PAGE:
Monday, October 22, 2007

Iraq: All FUBAR and Refugees Have Nowhere to Go

[Crossposted from Docudharma]

Today brought the news that Syria Shuts Main Exit From War for Iraqis:

DAMASCUS, Syria, Oct. 20 - Long the only welcoming country in the region for Iraqi refugees, Syria has closed its borders to all but a small group of Iraqis and imposed new visa rules that will legally require the 1.5 million Iraqis currently in Syria to return to Iraq.
1.5 million refugees are going to have to go back. Go back to what exactly?

A lack of potable water.

A lack of electricity.
Massive unemployment.
Lack of adequate medical services.
Hundreds being forced to scavenge for food.
A broken country, where hope has sometimes been in short supply.

All that said, there does seem to be good news coming out of Iraq. This today from IRIN, the humanitarian news and analysis service of the UN Office for the Coordination of Humanitarian Affairs, IRAQ: Violence-related deaths drop 'remarkably', say authorities and UN:
According to the ministry's statistics, between January and the end of September 2007, the number of violent deaths involving civilian, police and military in all of Iraq was about 7,100, against 27,000 in the same period of 2006.
According to Muhsin, the average number of dead bodies sent to Baghdad's main morgue just over a year ago was between 100 and 150 a day. Now, it is no more than 10 bodies a day, and about 50 percent of them are dying in normal circumstances.
That is still an astonishing amount of violence, but it is good news nonetheless, although neither the Dems nor the Rs nor the trad med seem to know what to make of it as LithiumCola so astutely noted yesterday in How We Should Understand the Relative Calm in Iraq (a must-read!).
Despite this drop in violence, however, the refugee crisis in Iraq has only worsened this year and is now at a critical level, according to the UNCHR.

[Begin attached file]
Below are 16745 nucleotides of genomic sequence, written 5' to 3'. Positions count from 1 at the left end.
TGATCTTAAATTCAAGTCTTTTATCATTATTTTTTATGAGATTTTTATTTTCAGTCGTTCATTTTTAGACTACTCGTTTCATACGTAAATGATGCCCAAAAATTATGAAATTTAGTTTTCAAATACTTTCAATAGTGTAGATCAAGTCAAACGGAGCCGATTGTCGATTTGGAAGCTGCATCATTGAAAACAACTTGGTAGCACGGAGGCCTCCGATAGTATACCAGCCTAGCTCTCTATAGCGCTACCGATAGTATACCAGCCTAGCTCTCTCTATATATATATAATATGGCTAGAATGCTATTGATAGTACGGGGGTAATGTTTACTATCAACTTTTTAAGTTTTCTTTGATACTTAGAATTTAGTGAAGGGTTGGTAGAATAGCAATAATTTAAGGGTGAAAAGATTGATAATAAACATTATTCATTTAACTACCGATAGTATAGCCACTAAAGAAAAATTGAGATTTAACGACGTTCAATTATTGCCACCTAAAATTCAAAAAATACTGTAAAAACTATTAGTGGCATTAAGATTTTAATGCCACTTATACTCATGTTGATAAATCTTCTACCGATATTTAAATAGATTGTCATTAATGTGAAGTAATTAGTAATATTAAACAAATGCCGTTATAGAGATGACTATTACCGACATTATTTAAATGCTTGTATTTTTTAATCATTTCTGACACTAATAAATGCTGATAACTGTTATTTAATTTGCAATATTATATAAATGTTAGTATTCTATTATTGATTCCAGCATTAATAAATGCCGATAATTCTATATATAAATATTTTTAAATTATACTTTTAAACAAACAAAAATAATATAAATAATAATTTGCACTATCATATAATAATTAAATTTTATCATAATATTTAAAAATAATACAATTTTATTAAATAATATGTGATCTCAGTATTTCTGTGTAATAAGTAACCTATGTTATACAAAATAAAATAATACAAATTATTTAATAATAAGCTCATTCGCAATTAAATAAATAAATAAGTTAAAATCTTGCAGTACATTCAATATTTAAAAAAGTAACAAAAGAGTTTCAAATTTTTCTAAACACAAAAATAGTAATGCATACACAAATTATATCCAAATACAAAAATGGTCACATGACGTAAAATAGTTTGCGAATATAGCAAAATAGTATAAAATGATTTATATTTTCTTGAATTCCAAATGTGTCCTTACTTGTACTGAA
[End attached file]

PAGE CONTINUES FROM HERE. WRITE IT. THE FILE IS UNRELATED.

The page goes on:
Incessant violence throughout Iraq is forcing an estimated 60,000 people to leave their homes every month, presenting the international community with a humanitarian crisis even larger than the upheaval aid agencies had planned for during the 2003 war.

UNHCR estimates that more than 4.4 million Iraqis have left their homes. Of these, some 2.2 million Iraqis are displaced internally, while more than 2.2 million have fled to neighbouring states, particularly Syria and Jordan. Many were displaced prior to 2003, but an increasing number are fleeing now. In 2006, Iraqis had become the leading nationality seeking asylum in Europe.
With Syria's new restrictions in place, including sending back 1.5 million refugess, the refugee crisis is only going to become more urgent.
And the violence may grow significantly. Today brought bellicose news from Turkey: Turkish PM: 'We Will Attack Kurdish Rebels in Iraq'. And this is the region that had been enjoying the most peace and stability.
Turkey will launch military action against Kurdish rebels in northern Iraq despite frantic appeals for restraint from America and Nato, its Prime Minister has told The Times.
Speaking hours before the PKK, the Kurdish Workers' Party, killed at least 17 more Turkish soldiers yesterday, Recep Tayyip Erdogan said that Turkey had urged the US and Iraqi governments repeatedly to expel the separatists but they had done nothing. Turkey's patience was running out and the country had every right to defend itself, he said. "Whatever is necessary will be done," he declared in an interview. "We don't have to get permission from anybody."
Today also brought news of multiple civilian deaths caused, by U.S. forces, although the military disputes this claim.
BAGHDAD, Oct. 21 - American forces on Sunday came under heavy fire in three locations in Sadr City, the Shiite enclave in Baghdad, and returned fire, killing 49 militants, according to an American military official and a military statement about the episode.

Iraqi witnesses said that 17 people had been killed, one of whom was an elderly woman who died of her wounds, and that of 40 people who had been wounded, a number were children. At least four of the wounded children were at Imam Ali Hospital in Sadr City, where family members helped the overtaxed hospital staff and anxiously hovered over the children.
This in Sadr City, despite Al-Sadr's cessation of operations against U.S. forces and his ceasefire with Al-Hakim.

What can we do to help the people of Iraq?